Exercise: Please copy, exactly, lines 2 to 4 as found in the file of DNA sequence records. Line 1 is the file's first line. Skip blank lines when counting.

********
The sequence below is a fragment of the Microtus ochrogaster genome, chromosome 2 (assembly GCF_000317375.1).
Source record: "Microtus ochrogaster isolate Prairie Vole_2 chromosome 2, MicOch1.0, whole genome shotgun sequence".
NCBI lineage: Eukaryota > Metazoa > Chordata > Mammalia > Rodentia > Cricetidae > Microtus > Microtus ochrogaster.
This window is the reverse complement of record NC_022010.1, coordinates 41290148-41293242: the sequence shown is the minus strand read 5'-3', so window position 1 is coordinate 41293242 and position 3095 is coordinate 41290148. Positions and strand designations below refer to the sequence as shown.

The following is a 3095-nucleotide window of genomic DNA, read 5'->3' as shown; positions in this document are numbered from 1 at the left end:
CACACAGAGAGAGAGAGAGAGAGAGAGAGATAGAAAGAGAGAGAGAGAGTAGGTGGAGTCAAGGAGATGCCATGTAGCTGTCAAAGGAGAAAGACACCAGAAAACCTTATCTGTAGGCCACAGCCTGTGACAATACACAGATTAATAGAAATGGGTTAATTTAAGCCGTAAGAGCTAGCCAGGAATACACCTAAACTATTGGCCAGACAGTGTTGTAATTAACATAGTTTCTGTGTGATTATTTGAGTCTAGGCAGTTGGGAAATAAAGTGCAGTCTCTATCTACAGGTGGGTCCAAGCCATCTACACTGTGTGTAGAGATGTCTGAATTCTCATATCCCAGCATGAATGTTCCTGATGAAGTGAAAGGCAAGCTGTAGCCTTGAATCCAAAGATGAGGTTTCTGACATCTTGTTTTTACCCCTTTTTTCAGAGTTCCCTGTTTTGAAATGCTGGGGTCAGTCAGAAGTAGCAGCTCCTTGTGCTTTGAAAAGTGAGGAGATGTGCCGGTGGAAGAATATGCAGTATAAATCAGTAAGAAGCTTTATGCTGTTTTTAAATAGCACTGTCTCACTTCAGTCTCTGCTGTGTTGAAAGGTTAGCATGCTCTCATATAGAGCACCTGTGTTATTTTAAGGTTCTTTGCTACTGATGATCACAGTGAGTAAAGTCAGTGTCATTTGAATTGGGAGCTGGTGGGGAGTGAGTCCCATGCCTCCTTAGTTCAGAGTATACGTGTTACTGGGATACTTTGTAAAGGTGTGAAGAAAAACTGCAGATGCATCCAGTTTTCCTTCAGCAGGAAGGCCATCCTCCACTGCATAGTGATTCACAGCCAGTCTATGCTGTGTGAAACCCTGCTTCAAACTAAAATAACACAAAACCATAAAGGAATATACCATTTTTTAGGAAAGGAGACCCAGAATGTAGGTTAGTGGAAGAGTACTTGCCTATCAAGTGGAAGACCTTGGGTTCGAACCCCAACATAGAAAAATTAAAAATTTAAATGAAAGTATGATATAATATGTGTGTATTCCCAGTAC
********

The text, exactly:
Source record: "Microtus ochrogaster isolate Prairie Vole_2 chromosome 2, MicOch1.0, whole genome shotgun sequence".
NCBI lineage: Eukaryota > Metazoa > Chordata > Mammalia > Rodentia > Cricetidae > Microtus > Microtus ochrogaster.
This window is the reverse complement of record NC_022010.1, coordinates 41290148-41293242: the sequence shown is the minus strand read 5'-3', so window position 1 is coordinate 41293242 and position 3095 is coordinate 41290148. Positions and strand designations below refer to the sequence as shown.